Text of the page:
Skip Navigation LinksHome > April-May 2013 - Volume 9 - Issue 2 > What a Cure Would Mean: Cavernous Angiomas
Neurology Now:
doi: 10.1097/01.NNN.0000429051.79431.c2
Departments: Letters

What a Cure Would Mean: Cavernous Angiomas

Wilkinson, Michelle

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State Center, IA

My son has cavernous angiomas. He had a brainstem bleed nearly three years ago when he was nine. He is doing very well, but his behavior and personality changes continue to be difficult for our family to deal with. They are more of a burden to my son, now 12, than the loss of sensation on the left side of his face and the slow recovery of his hearing and coordination on that side.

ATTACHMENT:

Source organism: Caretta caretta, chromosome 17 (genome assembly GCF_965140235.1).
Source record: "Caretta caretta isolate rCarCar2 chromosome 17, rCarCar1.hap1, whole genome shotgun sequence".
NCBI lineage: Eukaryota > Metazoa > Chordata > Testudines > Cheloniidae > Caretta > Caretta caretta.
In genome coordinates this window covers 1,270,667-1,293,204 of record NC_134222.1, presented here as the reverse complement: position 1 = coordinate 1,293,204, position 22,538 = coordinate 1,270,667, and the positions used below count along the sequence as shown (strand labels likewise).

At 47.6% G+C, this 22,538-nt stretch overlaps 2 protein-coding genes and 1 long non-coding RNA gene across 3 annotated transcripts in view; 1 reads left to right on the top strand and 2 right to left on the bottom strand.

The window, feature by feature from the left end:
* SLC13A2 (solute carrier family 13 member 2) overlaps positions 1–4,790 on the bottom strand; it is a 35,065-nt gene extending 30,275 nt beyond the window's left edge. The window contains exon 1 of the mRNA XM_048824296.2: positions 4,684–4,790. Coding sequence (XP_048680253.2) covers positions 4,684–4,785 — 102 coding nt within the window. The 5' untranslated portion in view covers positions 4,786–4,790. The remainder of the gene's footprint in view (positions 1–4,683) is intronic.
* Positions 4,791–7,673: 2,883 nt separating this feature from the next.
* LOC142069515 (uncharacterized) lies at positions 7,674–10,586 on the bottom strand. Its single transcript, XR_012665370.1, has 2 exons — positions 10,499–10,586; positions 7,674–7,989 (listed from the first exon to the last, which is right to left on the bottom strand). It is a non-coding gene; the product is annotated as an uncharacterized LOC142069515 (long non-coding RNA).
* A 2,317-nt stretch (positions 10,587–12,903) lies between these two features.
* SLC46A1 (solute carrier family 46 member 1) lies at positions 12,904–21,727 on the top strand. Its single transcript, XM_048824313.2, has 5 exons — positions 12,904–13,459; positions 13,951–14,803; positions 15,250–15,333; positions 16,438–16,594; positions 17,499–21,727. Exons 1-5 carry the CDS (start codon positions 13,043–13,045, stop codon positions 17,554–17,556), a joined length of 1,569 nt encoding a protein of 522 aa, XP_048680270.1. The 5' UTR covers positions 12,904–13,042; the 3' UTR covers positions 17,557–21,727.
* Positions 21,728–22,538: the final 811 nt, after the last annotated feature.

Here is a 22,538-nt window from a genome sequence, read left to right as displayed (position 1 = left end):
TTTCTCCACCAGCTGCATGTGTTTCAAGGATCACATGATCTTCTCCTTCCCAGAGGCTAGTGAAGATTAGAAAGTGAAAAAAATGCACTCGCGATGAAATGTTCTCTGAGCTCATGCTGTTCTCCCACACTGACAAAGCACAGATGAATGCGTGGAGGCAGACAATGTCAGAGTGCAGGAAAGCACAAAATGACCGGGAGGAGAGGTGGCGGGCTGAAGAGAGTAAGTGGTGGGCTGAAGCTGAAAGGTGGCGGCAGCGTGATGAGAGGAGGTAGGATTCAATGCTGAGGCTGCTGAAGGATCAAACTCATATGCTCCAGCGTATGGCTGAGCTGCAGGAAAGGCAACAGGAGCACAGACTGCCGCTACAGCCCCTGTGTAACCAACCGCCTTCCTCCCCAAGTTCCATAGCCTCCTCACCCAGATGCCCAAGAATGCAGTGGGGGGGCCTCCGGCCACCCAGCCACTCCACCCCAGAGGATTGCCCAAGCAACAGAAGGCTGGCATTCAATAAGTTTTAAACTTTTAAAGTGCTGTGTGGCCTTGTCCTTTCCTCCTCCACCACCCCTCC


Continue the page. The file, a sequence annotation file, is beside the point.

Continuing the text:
A cure would mean a lot of things to our family. We know the cavernous angiomas are hereditary, so my son's three siblings each have a 50 percent chance of having them as well. We know they are a ticking bomb inside my husband's brain as well.

Knowing all that, today, my best answer to what a cure would mean is this: that my seven year old—that no one's seven year old—would have to ask “I know [my brother] has a brain injury, but why does he have to have it all the time?”

Michelle Wilkinson

State Center, IA

©2013 American Academy of Neurology

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